In Jesus' response, He concentrates almost entirely on the second question—the signs of His coming and of the end—and the question of when is answered mostly in their aggregate. The closest He comes to answering when appears in verse 14: The end will come when the gospel has been preached in all the world as a witness to all the nations. Only He knows when this goal will be reached.
Richard T. Ritenbaugh
The Four Horsemen (Part One): In the Saddle?
Christ is saying that an increase in lying and deceit will be a hallmark of the end time. Jesus speaks particularly of religious deception, especially of those who "will come in My name, saying, 'I am the Christ,' and will deceive many" (verse 5). Most likely, He did not mean those who acclaimed themselves to be the Messiah, but those who would use Jesus' name to preach falsehood. Every "Christian" church of this world professes Christ as Savior, but do their ministers preach the truth He brought? Are many "Christians"—1.9 billion strong around the world in 1996—being deceived by a false gospel? This prophecy is fulfilled every Sunday around the world.
But it affects not only Christians. The other religions of man are no more honest than this world's Christianity. Regarding the ninth commandment, Judaism's "great" rabbis of the past have made exceptions to allow for deceit and lying. For example, they would allow a Jew to lie to Christians and other "heathens," but it was a great sin to lie to another Jew. The Talmud maintains and endorses falsehoods about Jesus, vilifying Him with names and alleging He was illegitimate.
Islam fares no better. It purports that God chose Ishmael over Isaac and the Arab peoples over the Israelites, but it uses large chunks of Israelite history to fill out its past. It claims Mohammed is a greater prophet than Jesus, and that he ascended to heaven on his horse from the site of the Dome of the Rock on the Temple Mount in Jerusalem. Its adherents believe that killing infidels will earn them a place in heaven, spawning worldwide, state-sponsored terrorism.
The many Eastern religions range from polytheism and animism to abstract, existential philosophies. None teach the truth about the great questions of life. For example, regarding life after death, Eastern religions run the gamut from nihilism to reincarnation, while none preach the Kingdom of God. Some espouse living a moral life, and others take a more epicurean stance, but none teach all of the Ten Commandments. Billions of people have been and are being deceived by these false faiths.
The latecomers to the smorgasbord of this world's religions are the New Age groups. They often blend, or syncretize, traditional beliefs with some form of mysticism, spiritism, or rank demonism. Some of these call Jesus one of the "enlightened masters" or call Him an embodiment of Lucifer or, like some of the Gnostics, believe He was "the first emanation [creation] of God." Whatever the case, such religions have deceived millions and led them farther away from the truth of God.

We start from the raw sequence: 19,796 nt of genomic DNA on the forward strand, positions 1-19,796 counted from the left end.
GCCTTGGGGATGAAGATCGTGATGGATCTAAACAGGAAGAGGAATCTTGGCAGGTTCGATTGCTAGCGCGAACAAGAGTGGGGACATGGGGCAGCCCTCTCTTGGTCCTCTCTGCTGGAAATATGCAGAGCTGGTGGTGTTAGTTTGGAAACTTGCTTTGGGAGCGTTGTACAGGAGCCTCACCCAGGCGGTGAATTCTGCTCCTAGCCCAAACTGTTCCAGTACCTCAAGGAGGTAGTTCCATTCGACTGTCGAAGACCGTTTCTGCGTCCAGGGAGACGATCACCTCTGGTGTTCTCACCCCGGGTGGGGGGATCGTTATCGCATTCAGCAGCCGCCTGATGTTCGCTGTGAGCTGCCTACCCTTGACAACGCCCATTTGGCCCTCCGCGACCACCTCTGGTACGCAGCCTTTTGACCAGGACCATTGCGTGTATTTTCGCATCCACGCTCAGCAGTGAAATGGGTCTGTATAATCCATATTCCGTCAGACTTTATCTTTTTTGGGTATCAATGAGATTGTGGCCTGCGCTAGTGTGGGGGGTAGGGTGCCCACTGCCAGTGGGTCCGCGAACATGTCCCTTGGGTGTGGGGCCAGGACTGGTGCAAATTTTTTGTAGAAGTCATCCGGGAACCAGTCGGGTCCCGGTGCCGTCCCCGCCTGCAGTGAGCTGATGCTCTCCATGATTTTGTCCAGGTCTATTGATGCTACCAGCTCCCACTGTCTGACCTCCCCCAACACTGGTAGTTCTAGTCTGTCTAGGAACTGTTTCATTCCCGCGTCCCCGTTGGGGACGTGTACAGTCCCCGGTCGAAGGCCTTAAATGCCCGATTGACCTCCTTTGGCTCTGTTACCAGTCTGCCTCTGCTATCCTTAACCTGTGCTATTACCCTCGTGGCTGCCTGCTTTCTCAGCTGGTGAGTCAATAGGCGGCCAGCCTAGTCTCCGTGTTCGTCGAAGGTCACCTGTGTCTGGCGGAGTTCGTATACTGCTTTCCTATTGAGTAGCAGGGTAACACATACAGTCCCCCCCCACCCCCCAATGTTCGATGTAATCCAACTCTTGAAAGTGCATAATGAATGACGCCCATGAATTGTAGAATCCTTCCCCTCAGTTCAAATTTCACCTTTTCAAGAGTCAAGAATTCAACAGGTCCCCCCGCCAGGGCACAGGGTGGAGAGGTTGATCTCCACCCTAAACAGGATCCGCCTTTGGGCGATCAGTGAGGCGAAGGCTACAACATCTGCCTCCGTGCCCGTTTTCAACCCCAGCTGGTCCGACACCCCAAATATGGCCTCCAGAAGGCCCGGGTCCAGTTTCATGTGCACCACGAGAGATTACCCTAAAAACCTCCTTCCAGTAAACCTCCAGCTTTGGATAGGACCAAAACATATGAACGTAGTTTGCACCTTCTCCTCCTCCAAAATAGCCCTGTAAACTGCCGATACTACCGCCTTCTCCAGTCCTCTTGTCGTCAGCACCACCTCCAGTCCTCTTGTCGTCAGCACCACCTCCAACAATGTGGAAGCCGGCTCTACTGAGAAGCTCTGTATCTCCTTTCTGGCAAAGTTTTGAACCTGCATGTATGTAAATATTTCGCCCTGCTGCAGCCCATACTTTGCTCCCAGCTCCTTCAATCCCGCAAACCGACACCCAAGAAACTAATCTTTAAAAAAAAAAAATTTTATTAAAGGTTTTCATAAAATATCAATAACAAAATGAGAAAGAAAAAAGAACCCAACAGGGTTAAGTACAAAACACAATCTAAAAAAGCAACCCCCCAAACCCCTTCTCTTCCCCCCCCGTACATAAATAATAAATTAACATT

Jesus' instruction, however, is simple: Be vigilant not to be deceived. Through the apostle Paul, He teaches, "Test all things; hold fast what is good" (I Thessalonians 5:21). In I Timothy 6:20, he writes, "Guard what was committed to your trust, avoiding the profane and vain babblings and contradictions of what is falsely called knowledge."
In his next letter to Timothy, Paul expounds further:
Hold fast the pattern of sound words which you have heard from me, in faith and love which are in Christ Jesus. That good thing which was committed to you, keep by the Holy Spirit [which] dwells in us. (II Timothy 1:13-14)
Once we have proved what is right and true by the faith and love of God, we must never let anyone persuade us otherwise! We have the strength to hang on to it through God's own power.
Richard T. Ritenbaugh
Deceptions of the End Time
It is no coincidence that the first warning Jesus gives about "the sign of [His] coming and the end of the age" is, "Take heed that no one deceives you" (Matthew 24:3-4). In fact, warnings about deception are frequent throughout His Olivet Prophecy (verses 4-5, 11, 23-26, 48). The time of the end, it seems, will be one of falsehood and deceit.
In the book of Revelation, this same warning appears as the first seal, also known as the first of the Four Horsemen of the Apocalypse:
Now I [John] saw when the Lamb opened one of the seals; and I heard one of the four living creatures saying with a voice like thunder, "Come and see." And I looked, and behold, a white horse. And he who sat on it had a bow; and a crown was given to him, and he went out conquering and to conquer. (Revelation 6:1-2)
Comparing Jesus' comments in Matthew 24 with these verses in Revelation 6, it becomes apparent that this horseman is not Christ proclaiming the true gospel but a counterfeit spreading the news of a false Messiah. For instance, this horseman carries a bow, but in every case, Christ is pictured with a sword (see Revelation 1:16; 19:15). Jesus interprets this horseman for us in Matthew 24:5: "For many will come in My name, saying, I am the Christ, and will deceive many."
Richard T. Ritenbaugh
Let No One Deceive You
Other Forerunner Commentary entries containing Matthew 24:3: